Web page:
8 Dimensions of AFCs

The WHO Global Age-Friendly Cities project, in consultation with 33 cities in 22 countries, developed a list of eight dimensions of AFCs. These dimensions consider both the physical and social aspects of communities that contribute to independent and active aging.

 Use these dimensions to form the basis of your AFC planning:  
Outdoor Spaces and Public Buildings

Neighbourhoods that are safe and accessible enable outdoor activities and community engagement. This involves removing barriers that limit opportunities for people with mobility challenges or disabilities. It also involves allowing older adults to participate in social activities or to access important health and social services and businesses.


Personal mobility is affected by the condition and design of transportation-related infrastructure such as signage, traffic lights and sidewalks. Access to reliable, affordable public transit becomes increasingly important when driving becomes stressful or challenging.


The availability of appropriate, affordable housing with a choice of styles and locations and that incorporates flexibility through adaptive features is essential for age-friendly communities.

Social Participation

Interacting with family and friends is an important part of positive mental health and community awareness. Social participation involves the level of interaction that older adults have with other members of their community and the extent that the community itself makes this interaction possible.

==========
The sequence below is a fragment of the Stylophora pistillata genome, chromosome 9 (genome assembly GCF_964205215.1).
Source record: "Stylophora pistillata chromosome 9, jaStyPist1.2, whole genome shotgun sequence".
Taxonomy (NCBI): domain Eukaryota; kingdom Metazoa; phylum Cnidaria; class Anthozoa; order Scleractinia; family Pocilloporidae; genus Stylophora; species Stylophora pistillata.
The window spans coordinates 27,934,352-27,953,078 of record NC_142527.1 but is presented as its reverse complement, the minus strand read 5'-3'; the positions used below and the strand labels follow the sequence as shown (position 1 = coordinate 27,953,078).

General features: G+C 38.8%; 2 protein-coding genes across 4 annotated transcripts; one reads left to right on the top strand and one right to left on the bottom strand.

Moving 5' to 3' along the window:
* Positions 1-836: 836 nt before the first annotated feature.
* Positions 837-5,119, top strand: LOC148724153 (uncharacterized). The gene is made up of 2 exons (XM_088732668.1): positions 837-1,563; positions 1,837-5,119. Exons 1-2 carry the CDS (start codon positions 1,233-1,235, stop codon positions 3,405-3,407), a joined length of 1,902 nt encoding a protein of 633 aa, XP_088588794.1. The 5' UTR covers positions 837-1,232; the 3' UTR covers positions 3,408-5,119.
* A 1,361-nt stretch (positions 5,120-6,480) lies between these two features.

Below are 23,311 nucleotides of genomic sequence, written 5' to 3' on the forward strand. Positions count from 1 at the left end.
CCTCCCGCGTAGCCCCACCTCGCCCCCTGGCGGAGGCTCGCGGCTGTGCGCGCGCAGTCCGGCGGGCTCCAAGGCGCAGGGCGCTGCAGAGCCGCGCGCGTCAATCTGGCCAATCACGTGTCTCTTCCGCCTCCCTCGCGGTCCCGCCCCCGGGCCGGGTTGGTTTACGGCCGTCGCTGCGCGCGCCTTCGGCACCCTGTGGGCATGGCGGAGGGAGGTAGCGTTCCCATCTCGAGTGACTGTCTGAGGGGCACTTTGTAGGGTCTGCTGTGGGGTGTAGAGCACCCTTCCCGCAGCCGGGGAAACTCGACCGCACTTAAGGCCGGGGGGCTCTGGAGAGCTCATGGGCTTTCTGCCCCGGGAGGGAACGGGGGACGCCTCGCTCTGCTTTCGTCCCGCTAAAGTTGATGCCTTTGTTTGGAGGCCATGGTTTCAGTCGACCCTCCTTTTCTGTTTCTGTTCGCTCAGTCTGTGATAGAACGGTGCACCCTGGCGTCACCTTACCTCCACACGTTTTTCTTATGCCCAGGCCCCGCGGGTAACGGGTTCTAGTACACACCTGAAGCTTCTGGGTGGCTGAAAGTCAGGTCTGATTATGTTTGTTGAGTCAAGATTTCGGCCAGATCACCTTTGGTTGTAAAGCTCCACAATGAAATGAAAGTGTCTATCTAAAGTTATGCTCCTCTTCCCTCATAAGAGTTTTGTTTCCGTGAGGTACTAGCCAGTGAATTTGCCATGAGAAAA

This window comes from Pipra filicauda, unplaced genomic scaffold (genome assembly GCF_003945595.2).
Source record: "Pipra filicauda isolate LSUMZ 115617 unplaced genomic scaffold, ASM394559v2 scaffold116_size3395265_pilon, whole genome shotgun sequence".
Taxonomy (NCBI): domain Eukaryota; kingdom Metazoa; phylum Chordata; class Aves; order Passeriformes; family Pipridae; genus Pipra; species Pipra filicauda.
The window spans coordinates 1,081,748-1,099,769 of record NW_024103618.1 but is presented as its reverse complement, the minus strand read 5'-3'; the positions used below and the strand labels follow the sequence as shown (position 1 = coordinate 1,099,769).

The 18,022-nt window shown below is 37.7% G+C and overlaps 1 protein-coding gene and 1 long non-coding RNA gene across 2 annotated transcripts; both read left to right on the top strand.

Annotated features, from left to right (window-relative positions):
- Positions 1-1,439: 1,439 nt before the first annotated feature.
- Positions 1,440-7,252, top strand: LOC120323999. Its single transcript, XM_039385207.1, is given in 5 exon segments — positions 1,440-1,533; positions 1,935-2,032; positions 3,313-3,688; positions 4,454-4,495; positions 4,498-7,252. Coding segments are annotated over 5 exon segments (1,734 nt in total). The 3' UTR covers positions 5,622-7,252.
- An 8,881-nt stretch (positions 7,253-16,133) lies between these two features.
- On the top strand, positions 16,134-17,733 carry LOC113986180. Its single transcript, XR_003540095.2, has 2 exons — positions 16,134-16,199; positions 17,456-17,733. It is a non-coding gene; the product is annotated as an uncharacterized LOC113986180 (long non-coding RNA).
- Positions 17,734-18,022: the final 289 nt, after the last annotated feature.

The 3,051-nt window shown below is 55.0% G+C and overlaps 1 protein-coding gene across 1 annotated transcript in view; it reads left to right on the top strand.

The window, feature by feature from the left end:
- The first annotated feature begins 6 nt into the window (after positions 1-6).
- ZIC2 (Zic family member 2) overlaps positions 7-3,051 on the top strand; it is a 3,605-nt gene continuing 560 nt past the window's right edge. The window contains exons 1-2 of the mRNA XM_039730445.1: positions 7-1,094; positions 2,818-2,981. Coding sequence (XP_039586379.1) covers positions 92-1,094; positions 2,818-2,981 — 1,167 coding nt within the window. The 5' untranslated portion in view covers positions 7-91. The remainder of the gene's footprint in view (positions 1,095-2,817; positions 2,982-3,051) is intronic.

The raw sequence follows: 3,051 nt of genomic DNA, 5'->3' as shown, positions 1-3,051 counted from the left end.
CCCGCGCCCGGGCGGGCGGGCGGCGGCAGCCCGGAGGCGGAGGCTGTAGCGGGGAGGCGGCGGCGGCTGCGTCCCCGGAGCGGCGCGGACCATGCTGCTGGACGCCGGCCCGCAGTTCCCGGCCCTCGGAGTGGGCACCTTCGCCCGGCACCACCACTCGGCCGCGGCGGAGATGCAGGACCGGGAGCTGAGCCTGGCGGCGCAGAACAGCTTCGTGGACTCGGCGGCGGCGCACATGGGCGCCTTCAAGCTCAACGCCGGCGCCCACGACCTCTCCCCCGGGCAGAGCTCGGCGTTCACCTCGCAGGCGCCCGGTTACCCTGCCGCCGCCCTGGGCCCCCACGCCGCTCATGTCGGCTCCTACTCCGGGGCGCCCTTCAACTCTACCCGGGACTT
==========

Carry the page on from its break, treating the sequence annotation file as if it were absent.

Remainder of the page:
Respect and Social Inclusion

Community attitudes of respect and recognition to the role older adults play in our society are critical to establishing an age-friendly community. Age-friendly communities foster positive images of aging and intergenerational understanding to challenge negative attitudes.

Civic Participation and Employment

Civic engagement involves activities that enable older adults to contribute to their community, such as volunteering, becoming politically active, voting, and working on committees. Age-friendly communities enable older adults to remain employed or find new employment. This also benefits employers who recognize the experience and commitment that older employees bring to the workplace.

Communication and Information

 Age-friendly communities ensure information about community events or important services is readily accessible and in formats that are appropriate for older adults. An age-friendly community also recognizes the diversity of older adults and promotes outreach initiatives to non-traditional families, ethno-cultural minorities, newcomers and Aboriginal communities.

Community Support and Health Services

 A range of services that help promote, protect, and maintain independence and mental and physical health should be available and accessible to people of all ages and health statuses.

 For examples of each dimension, view the WHO Age-Friendly Checklist.